Part F changes
This deals with building ventilation, air quality and preventing condensation in domestic or non-domestic buildings. Heat recovery units may be required along with more efficient extractor fans.
Part O changes
To complement the increased efficiency achieved through Part L and F improvements, Part O of Building Regulations have been added to prevent overheating in buildings. This may mean the inclusion of additional shading for Patio Doors & windows.
Part S changes
Part S deals with the need to have Electric Vehicle charging points installed.


Key changes for extensions (single, double & loft)

Heating system
• Where a heating system is being extended or replaced, it must meet the requirement of 92% ErP efficiency. This also comes into place for replacement of systems within existing buildings.
• For any replacement or renovation of a bathroom and kitchen (including replacing kitchens and bathrooms), ventilation must be checked and/or provided or replaced in line with Building Regulations Part F.
Fabric specifications
• 100mm floor insulation (previously 75mm).
• 300mm horizontal ceiling insulation (previously 270mm).
• Sloping ceiling –150mm between rafters and 30mm underneath.
• Windows U Value = 1.4w/m²k (Previously 1.6).
• Doors U value = 1.4w/m²k (Previously 1.8).


Key changes for renovations

Changes have been made to specifications where renovations are taking place.
These come into force when:
• More than 50% of the surface of an individual element is being replaced (i.e. wall, floor roof).
• Provision of a new layer through dry lining of the internal surface.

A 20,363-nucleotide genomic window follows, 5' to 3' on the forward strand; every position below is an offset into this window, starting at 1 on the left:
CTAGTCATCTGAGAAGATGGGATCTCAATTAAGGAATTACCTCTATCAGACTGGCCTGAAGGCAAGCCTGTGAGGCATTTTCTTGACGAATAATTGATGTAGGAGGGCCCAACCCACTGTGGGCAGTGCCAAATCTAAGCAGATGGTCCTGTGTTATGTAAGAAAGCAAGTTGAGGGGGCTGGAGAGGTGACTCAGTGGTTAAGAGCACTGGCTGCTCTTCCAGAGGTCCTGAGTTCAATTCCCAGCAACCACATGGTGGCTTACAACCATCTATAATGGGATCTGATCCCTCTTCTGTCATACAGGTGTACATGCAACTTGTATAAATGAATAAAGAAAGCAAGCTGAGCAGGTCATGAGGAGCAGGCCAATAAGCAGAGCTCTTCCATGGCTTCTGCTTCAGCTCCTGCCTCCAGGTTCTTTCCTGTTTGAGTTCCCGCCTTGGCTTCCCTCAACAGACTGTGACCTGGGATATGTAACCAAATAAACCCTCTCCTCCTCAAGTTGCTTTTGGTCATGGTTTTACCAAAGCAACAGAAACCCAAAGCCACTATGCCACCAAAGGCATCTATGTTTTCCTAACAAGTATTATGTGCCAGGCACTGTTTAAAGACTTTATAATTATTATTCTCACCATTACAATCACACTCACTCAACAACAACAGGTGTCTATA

• Replacement of an existing layer through stripping down of an element to expose structural components (i.e. brick/block).
• Replacing the waterproof membrane on a flat roof.
• Provision of cavity wall insulation.

Progressive change in building performance
Stepping stone regulation
The changes will improve building performance and reduce the carbon footprint of buildings, especially from heating, hot water and electricity. The regulations require a 30% reduction in carbon emissions in new dwellings and a 27% reduction in other building types (existing / non-domestic). It is a stepping stone to new regulations, the Future Home Standard, due to come into force in 2025. The ultimate goal is net zero buildings by 2050.


Grace period

If a Part L 2013 notice has been submitted by June 2022, the transitional arrangements means customers will have until June 2023 to begin work. This is applied on a dwelling by dwelling basis rather than a whole site. Any dwellings where work has not started by June 2023 would then need to be constructed to the Part L 2021 regulations.
For larger sites, historically developers might have thought to get around this by doing the minimum amount of work (foundations stage) to one plot and that covers the whole site. Now with the new changes, that is not possible as it is dwelling by dwelling.

Steve Waller – August 2022